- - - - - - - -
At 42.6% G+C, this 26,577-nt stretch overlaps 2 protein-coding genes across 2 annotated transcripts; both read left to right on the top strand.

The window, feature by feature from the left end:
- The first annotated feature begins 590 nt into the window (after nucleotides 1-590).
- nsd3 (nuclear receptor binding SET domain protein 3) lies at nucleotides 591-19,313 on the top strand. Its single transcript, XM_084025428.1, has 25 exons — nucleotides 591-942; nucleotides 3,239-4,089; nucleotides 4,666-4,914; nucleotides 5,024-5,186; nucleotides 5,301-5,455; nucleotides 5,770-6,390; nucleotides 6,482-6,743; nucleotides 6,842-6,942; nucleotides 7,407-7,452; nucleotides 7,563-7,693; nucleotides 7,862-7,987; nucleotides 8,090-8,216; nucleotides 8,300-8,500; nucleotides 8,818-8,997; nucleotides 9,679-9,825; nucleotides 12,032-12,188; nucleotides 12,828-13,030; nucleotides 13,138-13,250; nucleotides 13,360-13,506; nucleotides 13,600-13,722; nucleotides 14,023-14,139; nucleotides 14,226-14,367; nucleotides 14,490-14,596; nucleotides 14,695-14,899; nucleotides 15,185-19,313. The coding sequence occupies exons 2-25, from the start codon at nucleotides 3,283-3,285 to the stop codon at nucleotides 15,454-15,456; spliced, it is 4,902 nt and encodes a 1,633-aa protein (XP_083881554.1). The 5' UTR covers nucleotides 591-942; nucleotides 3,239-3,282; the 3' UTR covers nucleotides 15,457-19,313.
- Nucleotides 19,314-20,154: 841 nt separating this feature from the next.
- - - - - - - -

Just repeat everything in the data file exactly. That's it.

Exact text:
At 42.6% G+C, this 26,577-nt stretch overlaps 2 protein-coding genes across 2 annotated transcripts; both read left to right on the top strand.

The window, feature by feature from the left end:
- The first annotated feature begins 590 nt into the window (after nucleotides 1-590).
- nsd3 (nuclear receptor binding SET domain protein 3) lies at nucleotides 591-19,313 on the top strand. Its single transcript, XM_084025428.1, has 25 exons — nucleotides 591-942; nucleotides 3,239-4,089; nucleotides 4,666-4,914; nucleotides 5,024-5,186; nucleotides 5,301-5,455; nucleotides 5,770-6,390; nucleotides 6,482-6,743; nucleotides 6,842-6,942; nucleotides 7,407-7,452; nucleotides 7,563-7,693; nucleotides 7,862-7,987; nucleotides 8,090-8,216; nucleotides 8,300-8,500; nucleotides 8,818-8,997; nucleotides 9,679-9,825; nucleotides 12,032-12,188; nucleotides 12,828-13,030; nucleotides 13,138-13,250; nucleotides 13,360-13,506; nucleotides 13,600-13,722; nucleotides 14,023-14,139; nucleotides 14,226-14,367; nucleotides 14,490-14,596; nucleotides 14,695-14,899; nucleotides 15,185-19,313. The coding sequence occupies exons 2-25, from the start codon at nucleotides 3,283-3,285 to the stop codon at nucleotides 15,454-15,456; spliced, it is 4,902 nt and encodes a 1,633-aa protein (XP_083881554.1). The 5' UTR covers nucleotides 591-942; nucleotides 3,239-3,282; the 3' UTR covers nucleotides 15,457-19,313.
- Nucleotides 19,314-20,154: 841 nt separating this feature from the next.